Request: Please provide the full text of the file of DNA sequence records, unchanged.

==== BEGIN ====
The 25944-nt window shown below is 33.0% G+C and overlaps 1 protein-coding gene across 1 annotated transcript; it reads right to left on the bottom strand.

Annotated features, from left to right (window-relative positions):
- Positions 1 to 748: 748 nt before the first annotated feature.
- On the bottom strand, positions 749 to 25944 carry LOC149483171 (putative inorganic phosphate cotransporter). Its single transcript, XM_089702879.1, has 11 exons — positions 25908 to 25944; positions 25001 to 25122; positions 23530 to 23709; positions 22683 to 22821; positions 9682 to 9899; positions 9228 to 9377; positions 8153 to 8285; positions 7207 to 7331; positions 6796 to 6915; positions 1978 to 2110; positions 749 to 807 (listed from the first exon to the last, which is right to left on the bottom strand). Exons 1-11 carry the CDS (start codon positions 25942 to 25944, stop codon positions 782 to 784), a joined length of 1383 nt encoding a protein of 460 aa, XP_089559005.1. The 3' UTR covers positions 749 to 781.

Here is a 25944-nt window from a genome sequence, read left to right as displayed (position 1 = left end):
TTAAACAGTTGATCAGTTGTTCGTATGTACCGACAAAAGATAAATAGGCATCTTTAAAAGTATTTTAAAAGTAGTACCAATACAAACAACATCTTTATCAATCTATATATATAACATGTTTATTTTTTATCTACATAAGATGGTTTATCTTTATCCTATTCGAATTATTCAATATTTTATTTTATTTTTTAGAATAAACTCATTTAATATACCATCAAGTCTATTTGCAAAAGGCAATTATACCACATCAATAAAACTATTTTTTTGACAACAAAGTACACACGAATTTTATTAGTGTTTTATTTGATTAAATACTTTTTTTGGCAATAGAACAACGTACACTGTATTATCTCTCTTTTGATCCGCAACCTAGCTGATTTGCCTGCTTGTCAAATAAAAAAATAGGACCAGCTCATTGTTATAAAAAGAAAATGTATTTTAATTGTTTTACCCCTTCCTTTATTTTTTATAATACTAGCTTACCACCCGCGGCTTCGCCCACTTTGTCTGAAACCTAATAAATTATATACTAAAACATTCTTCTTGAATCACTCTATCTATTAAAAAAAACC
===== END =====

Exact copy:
The 25944-nt window shown below is 33.0% G+C and overlaps 1 protein-coding gene across 1 annotated transcript; it reads right to left on the bottom strand.

Annotated features, from left to right (window-relative positions):
- Positions 1 to 748: 748 nt before the first annotated feature.
- On the bottom strand, positions 749 to 25944 carry LOC149483171 (putative inorganic phosphate cotransporter). Its single transcript, XM_089702879.1, has 11 exons — positions 25908 to 25944; positions 25001 to 25122; positions 23530 to 23709; positions 22683 to 22821; positions 9682 to 9899; positions 9228 to 9377; positions 8153 to 8285; positions 7207 to 7331; positions 6796 to 6915; positions 1978 to 2110; positions 749 to 807 (listed from the first exon to the last, which is right to left on the bottom strand). Exons 1-11 carry the CDS (start codon positions 25942 to 25944, stop codon positions 782 to 784), a joined length of 1383 nt encoding a protein of 460 aa, XP_089559005.1. The 3' UTR covers positions 749 to 781.

Here is a 25944-nt window from a genome sequence, read left to right as displayed (position 1 = left end):
TTAAACAGTTGATCAGTTGTTCGTATGTACCGACAAAAGATAAATAGGCATCTTTAAAAGTATTTTAAAAGTAGTACCAATACAAACAACATCTTTATCAATCTATATATATAACATGTTTATTTTTTATCTACATAAGATGGTTTATCTTTATCCTATTCGAATTATTCAATATTTTATTTTATTTTTTAGAATAAACTCATTTAATATACCATCAAGTCTATTTGCAAAAGGCAATTATACCACATCAATAAAACTATTTTTTTGACAACAAAGTACACACGAATTTTATTAGTGTTTTATTTGATTAAATACTTTTTTTGGCAATAGAACAACGTACACTGTATTATCTCTCTTTTGATCCGCAACCTAGCTGATTTGCCTGCTTGTCAAATAAAAAAATAGGACCAGCTCATTGTTATAAAAAGAAAATGTATTTTAATTGTTTTACCCCTTCCTTTATTTTTTATAATACTAGCTTACCACCCGCGGCTTCGCCCACTTTGTCTGAAACCTAATAAATTATATACTAAAACATTCTTCTTGAATCACTCTATCTATTAAAAAAAACC